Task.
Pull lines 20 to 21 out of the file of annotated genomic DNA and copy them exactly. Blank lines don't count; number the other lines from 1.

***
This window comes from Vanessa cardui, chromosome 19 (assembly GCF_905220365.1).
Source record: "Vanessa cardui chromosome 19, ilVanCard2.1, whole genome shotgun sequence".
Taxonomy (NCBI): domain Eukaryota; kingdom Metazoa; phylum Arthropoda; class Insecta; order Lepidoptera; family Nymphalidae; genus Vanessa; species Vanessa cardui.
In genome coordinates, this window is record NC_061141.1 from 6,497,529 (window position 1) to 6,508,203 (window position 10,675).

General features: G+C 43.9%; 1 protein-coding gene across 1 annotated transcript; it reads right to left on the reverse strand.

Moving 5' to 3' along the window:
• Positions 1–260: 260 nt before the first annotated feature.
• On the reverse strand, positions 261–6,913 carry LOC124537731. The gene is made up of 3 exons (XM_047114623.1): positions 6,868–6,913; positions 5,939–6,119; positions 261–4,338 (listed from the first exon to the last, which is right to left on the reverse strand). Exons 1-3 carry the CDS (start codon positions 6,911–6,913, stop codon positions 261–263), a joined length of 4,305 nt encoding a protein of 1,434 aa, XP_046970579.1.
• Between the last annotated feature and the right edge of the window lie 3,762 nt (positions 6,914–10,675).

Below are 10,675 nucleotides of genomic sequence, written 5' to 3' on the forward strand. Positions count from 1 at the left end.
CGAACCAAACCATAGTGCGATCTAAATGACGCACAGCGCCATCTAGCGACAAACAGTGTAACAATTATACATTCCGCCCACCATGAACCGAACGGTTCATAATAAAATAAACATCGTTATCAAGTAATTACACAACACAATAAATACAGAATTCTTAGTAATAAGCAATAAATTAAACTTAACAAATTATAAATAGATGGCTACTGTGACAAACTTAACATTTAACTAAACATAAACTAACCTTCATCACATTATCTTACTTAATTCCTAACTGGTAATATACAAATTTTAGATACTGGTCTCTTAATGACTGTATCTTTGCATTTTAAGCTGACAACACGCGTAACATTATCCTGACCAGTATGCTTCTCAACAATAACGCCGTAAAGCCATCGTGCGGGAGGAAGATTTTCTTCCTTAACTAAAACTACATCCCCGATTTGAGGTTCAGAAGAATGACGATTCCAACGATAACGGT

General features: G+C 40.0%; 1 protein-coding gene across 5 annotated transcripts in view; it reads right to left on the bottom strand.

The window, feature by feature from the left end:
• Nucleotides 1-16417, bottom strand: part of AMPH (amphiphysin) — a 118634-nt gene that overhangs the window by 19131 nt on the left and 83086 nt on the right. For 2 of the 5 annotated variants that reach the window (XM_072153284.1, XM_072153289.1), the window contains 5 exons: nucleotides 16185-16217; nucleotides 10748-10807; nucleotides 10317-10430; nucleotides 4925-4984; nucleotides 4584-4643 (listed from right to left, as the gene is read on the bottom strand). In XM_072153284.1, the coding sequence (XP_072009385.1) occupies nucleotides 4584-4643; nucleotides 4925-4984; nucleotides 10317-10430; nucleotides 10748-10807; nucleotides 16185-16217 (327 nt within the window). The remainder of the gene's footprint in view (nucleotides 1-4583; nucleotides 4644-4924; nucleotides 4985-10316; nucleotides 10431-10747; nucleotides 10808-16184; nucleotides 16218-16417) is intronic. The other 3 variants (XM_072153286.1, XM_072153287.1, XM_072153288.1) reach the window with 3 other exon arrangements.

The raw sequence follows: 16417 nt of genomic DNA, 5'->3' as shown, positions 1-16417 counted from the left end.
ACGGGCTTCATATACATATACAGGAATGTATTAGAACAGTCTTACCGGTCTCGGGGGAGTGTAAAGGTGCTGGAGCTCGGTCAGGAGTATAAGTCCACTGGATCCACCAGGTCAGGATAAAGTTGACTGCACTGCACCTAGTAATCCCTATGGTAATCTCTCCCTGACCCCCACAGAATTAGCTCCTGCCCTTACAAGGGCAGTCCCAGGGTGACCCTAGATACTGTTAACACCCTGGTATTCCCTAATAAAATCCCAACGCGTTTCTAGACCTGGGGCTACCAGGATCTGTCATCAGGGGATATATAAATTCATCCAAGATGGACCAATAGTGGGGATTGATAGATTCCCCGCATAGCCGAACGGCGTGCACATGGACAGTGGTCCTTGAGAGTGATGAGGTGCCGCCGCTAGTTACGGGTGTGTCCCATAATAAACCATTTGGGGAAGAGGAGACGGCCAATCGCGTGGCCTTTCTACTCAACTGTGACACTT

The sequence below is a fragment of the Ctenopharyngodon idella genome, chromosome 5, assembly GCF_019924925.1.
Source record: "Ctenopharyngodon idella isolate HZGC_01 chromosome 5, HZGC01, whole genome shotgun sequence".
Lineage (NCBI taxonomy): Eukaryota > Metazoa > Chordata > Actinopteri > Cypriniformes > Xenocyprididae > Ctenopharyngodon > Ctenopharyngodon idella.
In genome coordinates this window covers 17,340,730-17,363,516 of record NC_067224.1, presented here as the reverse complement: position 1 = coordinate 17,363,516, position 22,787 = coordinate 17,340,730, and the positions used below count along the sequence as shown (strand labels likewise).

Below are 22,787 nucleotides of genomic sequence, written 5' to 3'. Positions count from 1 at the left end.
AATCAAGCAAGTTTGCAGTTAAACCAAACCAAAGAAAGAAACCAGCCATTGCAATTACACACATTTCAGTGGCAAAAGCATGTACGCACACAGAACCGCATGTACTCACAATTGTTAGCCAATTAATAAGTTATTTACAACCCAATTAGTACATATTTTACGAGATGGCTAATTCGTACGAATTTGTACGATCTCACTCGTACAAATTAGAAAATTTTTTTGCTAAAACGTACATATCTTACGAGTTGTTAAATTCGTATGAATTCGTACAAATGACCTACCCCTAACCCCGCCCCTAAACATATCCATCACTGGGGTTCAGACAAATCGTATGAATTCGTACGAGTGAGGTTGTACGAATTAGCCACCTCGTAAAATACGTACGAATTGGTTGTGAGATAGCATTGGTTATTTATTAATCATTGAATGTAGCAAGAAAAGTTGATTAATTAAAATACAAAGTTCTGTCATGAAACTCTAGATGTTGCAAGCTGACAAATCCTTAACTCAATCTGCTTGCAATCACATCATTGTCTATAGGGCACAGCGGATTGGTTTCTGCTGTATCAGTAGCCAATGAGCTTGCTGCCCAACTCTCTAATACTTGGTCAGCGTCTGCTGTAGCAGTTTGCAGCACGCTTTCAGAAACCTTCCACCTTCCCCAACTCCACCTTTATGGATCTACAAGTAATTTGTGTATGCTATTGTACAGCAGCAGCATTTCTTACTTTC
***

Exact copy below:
In genome coordinates this window covers 17,340,730-17,363,516 of record NC_067224.1, presented here as the reverse complement: position 1 = coordinate 17,363,516, position 22,787 = coordinate 17,340,730, and the positions used below count along the sequence as shown (strand labels likewise).

Below are 22,787 nucleotides of genomic sequence, written 5' to 3'. Positions count from 1 at the left end.